Solar system's youth gives clues to planet search

Jul 24, 2013

Comets and meteorites contain clues to our solar system's earliest days. But some of the findings are puzzle pieces that don't seem to fit well together. A new set of theoretical models from Carnegie's Alan Boss shows how an outburst event in the Sun's formative years could explain some of this disparate evidence. His work could have implications for the hunt for habitable planets outside of our solar system. It is published by The Astrophysical Journal.

One way to study the solar system's formative period is to look for samples of small crystalline particles that were formed at high temperatures but now exist in icy comets. Another is to analyze the traces of —versions of elements with the same number of protons, but a different number of neutrons—found in primitive meteorites. These isotopes decay and turn into different, so-called daughter, elements. The initial abundances of these isotopes tell researchers where the isotopes may have come from, and can give clues as to how they traveled around the .

Stars are surrounded by disks of rotating gas during the early stages of their lives. Observations of that still have these gas disks demonstrate that sun-like stars undergo periodic bursts, lasting about 100 years each, during which mass is transferred from the disk to the young star.

But analysis of particles and isotopes from comets and meteorites present a mixed picture of , more complicated than just a one-way movement of matter from the disk to the star. The heat-formed crystalline grains found in icy comets imply significant mixing and outward movement of matter from close to the star to the outer edges of the solar system. Some isotopes, such as aluminum, support this view. However, isotopes of the element oxygen seem to paint a different picture.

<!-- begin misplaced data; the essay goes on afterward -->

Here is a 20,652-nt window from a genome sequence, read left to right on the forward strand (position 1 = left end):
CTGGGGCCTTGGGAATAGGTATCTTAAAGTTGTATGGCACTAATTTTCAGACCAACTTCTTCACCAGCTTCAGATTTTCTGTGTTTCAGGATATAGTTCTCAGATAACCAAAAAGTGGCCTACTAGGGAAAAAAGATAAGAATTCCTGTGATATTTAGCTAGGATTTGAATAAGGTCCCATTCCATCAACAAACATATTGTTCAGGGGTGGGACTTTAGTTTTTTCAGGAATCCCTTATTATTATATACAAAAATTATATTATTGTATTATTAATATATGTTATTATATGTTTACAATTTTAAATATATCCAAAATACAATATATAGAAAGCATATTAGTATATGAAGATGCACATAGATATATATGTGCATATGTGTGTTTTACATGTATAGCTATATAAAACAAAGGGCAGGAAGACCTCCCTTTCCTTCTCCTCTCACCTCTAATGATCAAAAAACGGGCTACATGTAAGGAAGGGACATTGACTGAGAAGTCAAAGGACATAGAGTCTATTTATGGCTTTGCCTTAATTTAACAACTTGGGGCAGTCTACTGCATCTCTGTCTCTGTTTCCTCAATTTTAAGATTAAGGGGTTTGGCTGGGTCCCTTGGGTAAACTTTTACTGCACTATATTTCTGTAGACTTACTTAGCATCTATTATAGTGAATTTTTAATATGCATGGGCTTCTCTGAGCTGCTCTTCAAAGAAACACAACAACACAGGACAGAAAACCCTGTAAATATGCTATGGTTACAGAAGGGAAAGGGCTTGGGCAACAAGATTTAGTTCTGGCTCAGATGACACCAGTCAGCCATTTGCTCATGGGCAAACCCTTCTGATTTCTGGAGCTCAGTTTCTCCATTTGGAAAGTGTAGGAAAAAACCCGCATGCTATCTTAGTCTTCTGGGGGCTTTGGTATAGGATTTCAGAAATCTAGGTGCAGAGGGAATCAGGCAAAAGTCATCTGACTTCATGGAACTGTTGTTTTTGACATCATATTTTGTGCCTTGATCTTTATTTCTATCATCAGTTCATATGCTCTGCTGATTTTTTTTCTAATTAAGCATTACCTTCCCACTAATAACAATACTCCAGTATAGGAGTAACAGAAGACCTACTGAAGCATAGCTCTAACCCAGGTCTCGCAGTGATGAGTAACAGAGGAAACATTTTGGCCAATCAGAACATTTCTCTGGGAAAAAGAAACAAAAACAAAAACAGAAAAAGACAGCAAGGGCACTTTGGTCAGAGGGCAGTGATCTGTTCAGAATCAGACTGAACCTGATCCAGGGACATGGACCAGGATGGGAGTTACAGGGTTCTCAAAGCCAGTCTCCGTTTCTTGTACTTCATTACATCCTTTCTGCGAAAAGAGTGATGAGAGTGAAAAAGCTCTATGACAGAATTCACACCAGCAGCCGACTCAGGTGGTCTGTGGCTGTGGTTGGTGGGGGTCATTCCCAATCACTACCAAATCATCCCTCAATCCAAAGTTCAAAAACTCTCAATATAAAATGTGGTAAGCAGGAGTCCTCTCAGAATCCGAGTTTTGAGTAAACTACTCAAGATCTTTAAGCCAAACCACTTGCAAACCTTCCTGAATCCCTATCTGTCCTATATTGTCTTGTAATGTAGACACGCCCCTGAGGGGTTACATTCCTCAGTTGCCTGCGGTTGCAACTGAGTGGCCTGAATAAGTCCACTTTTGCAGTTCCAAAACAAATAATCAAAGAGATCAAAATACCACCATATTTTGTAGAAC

Boss' new model demonstrates how a phase of marginal in the gas disk surrounding a proto-sun, leading to an outburst phase, can explain all of these findings. The results are applicable to stars with a variety of masses and disk sizes. According to the model, the instability can cause a relatively rapid transportation of matter between the star and the gas disk, where matter is moved both inward and outward. This accounts for the presence of heat-formed crystalline particles in comets from the solar system's outer reaches.

According to the model, the ratios of aluminum isotopes can be explained by the parent isotope having been injected in a one-time event into the planet-forming disk by a shock wave from an exploding star and then traveling both inward and outward in the disk. The reason oxygen isotopes are present in a different pattern is because they are derived from sustained chemical reactions occurring on the surface of the outer solar nebula, rather than from a one-time event.

"These results not only teach us about the formation of our own solar system, but also could aid us in the search for other stars orbited by ," Boss said. "Understanding the mixing and transport processes that occur around Sun-like stars could give us clues about which of their surrounding planets might have conditions similar to our own."